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Orange Dragger

We dove this wreck for the first time in June of 2007.  Finding this one was a collaborative effort between myself and Marcie Bilinski, using her boat as the dive platform.  Slav, Marcie and I marked several potential targets in a single day, and I dove this one on the way back in to see what was there.  The wreck appears to be a dragger, approximately 70 ft. in length, with a wooden hull which is fairly broken up but remains sitting upright in 210FSW.  On the first dive I was greeted by the intact wheel still sitting in its mount on the bridge.

I hovered for a few moments to take in the beautiful outline of colorful anemones covering every inch, afraid to touch what I took at first to be a wooden wheel.  Then I wondered - what if? - and scraped the growth away in a small area and was pleasantly surprised to see the gleam of brass.  The wheel still turned on its mount, as the chain had long since rotted away.  The wheel mount remains bolted to a metal deck.

Immediately in front of the bridge is a large winch assembly which is painted a florescent orange color, as is a good portion of the machinery in the forward area of the remaining deck.  A piece of the wooden railing is still painted a stark white.  Netting is hung up in many parts of the wreck likely accounting for its dilapidated condition.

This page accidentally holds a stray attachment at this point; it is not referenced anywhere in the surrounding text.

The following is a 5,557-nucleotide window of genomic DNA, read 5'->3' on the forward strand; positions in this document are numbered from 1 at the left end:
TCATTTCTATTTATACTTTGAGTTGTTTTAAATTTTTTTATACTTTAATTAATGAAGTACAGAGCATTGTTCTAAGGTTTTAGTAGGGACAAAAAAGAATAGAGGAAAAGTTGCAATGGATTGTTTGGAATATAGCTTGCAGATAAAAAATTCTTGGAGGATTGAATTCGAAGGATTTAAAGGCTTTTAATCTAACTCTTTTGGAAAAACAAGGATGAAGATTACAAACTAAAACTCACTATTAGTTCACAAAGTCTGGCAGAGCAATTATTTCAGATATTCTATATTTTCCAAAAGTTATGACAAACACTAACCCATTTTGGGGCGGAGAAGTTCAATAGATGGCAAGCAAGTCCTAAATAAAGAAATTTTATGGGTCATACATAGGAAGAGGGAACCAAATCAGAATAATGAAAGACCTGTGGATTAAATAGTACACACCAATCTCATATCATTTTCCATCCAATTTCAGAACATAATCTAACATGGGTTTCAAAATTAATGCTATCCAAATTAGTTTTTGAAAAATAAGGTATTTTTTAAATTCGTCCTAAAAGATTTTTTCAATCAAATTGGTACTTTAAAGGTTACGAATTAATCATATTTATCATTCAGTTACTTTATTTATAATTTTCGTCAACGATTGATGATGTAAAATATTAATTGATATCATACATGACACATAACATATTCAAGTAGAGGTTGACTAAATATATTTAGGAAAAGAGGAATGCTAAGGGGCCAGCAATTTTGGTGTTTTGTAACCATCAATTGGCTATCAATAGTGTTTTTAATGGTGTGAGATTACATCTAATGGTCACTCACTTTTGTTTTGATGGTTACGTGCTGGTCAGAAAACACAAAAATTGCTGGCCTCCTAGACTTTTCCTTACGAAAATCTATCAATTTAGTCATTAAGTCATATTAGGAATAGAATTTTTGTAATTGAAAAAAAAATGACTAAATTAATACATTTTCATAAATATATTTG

The forward part of the wreck from the bridge on is broken up to a large extent but is still recognizable for what it was.  The remains of the mast and boom lie out to the sides of the wreck, and the raised frame of the hold is still intact in the center of the deck.  A large amount of assorted machinery, pipes and cables mingle with the broken wood.

The visibility was poor on more than one dive to this wreck - no more than 15ft.  Due to the cloudy water, ambient light was very poor.



The bridge has a metal roof, and that has kept the companionway and center of the wreck intact to some extent.  It's a rather small area, and nothing of any interest can be seen either from the companionway or from in front of the winch where another opening to the wreck allows some access.  Given the size of the area and the seeming unstable condition, going inside is an unlikely prospect.



The companionway looking down from the bridge





The aft section of the wreck is in complete ruins, with only a vague outline of the wreck still visible.  In general it's just a mass of jumbled debris, and the prop is buried in the mud.  All in all a nice dive, and another interesting wreck to put an identification to if possible.  Possible clues to the wreck include the bright orange paint on the machinery and decking, and a plastic hard hat I saw but didn't take from the forward part of the wreck.  This would seem to date the wreck from the 60's or 70's and not earlier.





The large winch drum is still painted a bright orange







The framing of the hold is still relatively intact








Looking below through the companionway







A portion of the wooden rail showing the remains of white paint.